Sermon on the Feast of St. Nicholas

December 19, 2015

Sermon on the Feast of St. Nicholas

by Archpriest Andrew Phillips

Some time ago I remember overhearing a child ask her mother: ‘Mummy, why does Father Christmas have a beard? And why does he wear such funny clothes?’ Her mother could give no adequate answer, quite simply because she was not an Orthodox Christian. All Orthodox should know the answer to the child’s questions. Father Christmas, or Santa Claus, has a beard and wears such unusual clothes because he is the folklore version of an Orthodox bishop – St Nicholas. Who was St Nicholas?

Born at the end of the third century, in about 280, Nicholas was a very devout young man who, still quite young, became a Bishop and then the Archbishop of the then great city of Myra, which is in the province of Lycia in Asia Minor, which is now called Turkey. There he was renowned for his charitable deeds. There he set up orphanages, hospitals, hostels for the mentally ill, fed the starving in famine, and set up a drainage system so that his people would not die from the diseases incurred by poor hygiene. There he freed captives unjustly imprisoned, saved sailors in stormy seas, redeemed young girls who were bound for child prostitution. In everything he did, he wanted to show that our destiny is not to live as animals, but as the children of God. This is why, as one of the 318 Fathers present at the First Universal Church Council which took place in the year 325 in Nicea, he could not support the blasphemies of Arius.

This Arius was a philosopher, and stood up at that Council and said that Christ is not the Son of God. Like all who make the wrong choices, that is ‘heretics’ in the language of the Church, in talking about the Person of Christ, Arius talked of himself. For like every single heretic in Church History, Arius replaced the understanding of God, theology, with the understanding of his own self, psychology. Not being able to accept God through Faith, they replace the transcendent Revelation of God, the Reality beyond their tiny minds, with the fruit of their own fertile imaginations and make God into sinful individuals like themselves. Arius indeed was not the Son of God. However, if we were to believe his words that Christ is not the Son of God, then of course Orthodox Christianity would no longer be the one, unique soul-saving Faith, but just another vain philosophy, a mere religion.

So it was that when this Arius blasphemed at the First Council, St Nicholas stood up and slapped him across the face. The other Fathers were horrified by St Nicholas’ violent action, defrocked him and sent him away. St Nicholas did not justify himself by saying that he was trying to silence the demonic blasphemies of Arius, by saying that he was trying to bring this arrogant man to his senses, by saying that if Arius were right, then mankind was condemned to live as animals. Instead he accepted this punishment with humility. However, many of the Fathers saw around St Nicholas a vision of Christ and his Most Holy Mother returning to the saint his episcopal vestments. This was a divine vindication of the action of the saint and indeed he was quickly reinstalled as Archbishop of Myra.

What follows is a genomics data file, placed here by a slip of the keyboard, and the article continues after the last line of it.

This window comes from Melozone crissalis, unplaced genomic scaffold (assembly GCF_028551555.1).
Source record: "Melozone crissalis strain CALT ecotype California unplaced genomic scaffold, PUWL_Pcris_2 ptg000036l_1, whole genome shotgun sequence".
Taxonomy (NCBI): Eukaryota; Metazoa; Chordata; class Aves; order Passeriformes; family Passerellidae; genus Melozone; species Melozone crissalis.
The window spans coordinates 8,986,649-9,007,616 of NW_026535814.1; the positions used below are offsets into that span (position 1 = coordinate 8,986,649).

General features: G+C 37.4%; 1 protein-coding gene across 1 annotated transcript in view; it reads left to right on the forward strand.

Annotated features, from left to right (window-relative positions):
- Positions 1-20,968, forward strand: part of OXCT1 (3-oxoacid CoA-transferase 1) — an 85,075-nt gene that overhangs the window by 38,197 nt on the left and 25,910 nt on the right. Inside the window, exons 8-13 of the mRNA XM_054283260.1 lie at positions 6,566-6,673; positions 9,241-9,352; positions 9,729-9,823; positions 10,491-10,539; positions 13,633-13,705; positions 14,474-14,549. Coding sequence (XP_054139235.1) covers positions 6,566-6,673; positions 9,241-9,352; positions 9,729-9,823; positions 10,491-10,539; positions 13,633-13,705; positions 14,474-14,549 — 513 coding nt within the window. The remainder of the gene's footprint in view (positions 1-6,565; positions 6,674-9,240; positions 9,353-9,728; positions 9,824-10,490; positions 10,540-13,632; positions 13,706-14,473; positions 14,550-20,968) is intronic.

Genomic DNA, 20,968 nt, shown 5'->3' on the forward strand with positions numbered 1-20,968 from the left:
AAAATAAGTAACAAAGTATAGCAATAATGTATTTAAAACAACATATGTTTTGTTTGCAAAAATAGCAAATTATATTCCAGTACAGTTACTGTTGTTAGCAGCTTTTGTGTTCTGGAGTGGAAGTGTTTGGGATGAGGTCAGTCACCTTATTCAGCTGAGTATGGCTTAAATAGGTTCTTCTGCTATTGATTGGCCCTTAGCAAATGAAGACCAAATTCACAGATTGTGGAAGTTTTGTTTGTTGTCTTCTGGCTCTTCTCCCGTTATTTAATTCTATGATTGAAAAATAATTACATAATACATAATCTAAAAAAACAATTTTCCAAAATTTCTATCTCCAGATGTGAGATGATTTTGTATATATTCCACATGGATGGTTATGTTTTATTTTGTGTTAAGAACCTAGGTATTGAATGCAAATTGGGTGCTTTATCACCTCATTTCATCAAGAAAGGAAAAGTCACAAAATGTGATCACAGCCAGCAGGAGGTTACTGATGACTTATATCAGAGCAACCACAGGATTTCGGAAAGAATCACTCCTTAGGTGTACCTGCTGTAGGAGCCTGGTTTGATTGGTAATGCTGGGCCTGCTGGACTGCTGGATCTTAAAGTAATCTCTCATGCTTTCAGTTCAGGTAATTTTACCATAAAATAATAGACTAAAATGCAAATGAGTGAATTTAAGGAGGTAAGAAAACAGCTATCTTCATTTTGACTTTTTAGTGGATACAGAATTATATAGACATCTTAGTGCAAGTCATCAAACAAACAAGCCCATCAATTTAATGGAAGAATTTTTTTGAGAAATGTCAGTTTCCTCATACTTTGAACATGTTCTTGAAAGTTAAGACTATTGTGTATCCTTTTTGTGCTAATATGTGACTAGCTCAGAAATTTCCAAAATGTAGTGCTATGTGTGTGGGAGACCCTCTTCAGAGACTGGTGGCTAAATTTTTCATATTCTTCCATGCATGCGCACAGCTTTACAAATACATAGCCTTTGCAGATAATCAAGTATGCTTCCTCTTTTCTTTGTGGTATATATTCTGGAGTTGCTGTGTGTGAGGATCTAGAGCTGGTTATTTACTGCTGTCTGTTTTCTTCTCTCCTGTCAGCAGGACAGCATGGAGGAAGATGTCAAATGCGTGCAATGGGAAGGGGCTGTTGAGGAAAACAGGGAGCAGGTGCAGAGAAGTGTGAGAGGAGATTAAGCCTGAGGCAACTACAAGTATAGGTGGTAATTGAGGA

If we were to read the life of St Nicholas up until his repose, we would find that it runs to many, many pages. But if we were to read his life since his blessed repose, we would find that it runs to many, many books. His life since his death is much longer than his life before his death. For he is one of those many saints who has continued to work miracles among all peoples and among all generations up until the present age.

True, today the once great city of Myra is no more. In what is now a Muslim country there stand only the ruins of the great Cathedral of St Nicholas and the ruins of the buildings he had raised up. But St Nicholas is still venerated there, including by Muslims. Indeed he is venerated all over the world, by Orthodox and Non-Orthodox alike. Here in Felixstowe, the chapel at the ferry is dedicated to him and looking out across the haven to the port of Harwich there is the huge spire of St Nicholas’ church, for he is ever the protector of seafarers.

Of St Nicholas’ latest miracles we would quote only one, which came to our attention from a sure source only recently. In the 1980’s a Russian nuclear submarine was in trouble in the Pacific Ocean. Its engine had stopped and refused to restart. Even in those Soviet times, however, one of the young sailors remembered that his grandmother had told him that St Nicholas always protects sailors. And, despite everything around him, he remembered to pray to St Nicholas at that moment. And through his prayers the engine started up again, over a hundred sailors were saved and the world preserved from untold pollution. St Nicholas is among us still today, here and now, preserving all who pray to him from danger and evil.

Finally, there is one question about St Nicholas which we must answer. Why does everybody love St Nicholas? Why is he so popular? Why do Muslims venerate him? Why do even Protestants dedicate chapels to him? Why do Catholics revere him and guard his relics in Bari in Italy? The answer is simple:

Everybody loves St Nicholas, because St Nicholas loves everybody.

Holy Father Nicholas, pray to God for us!




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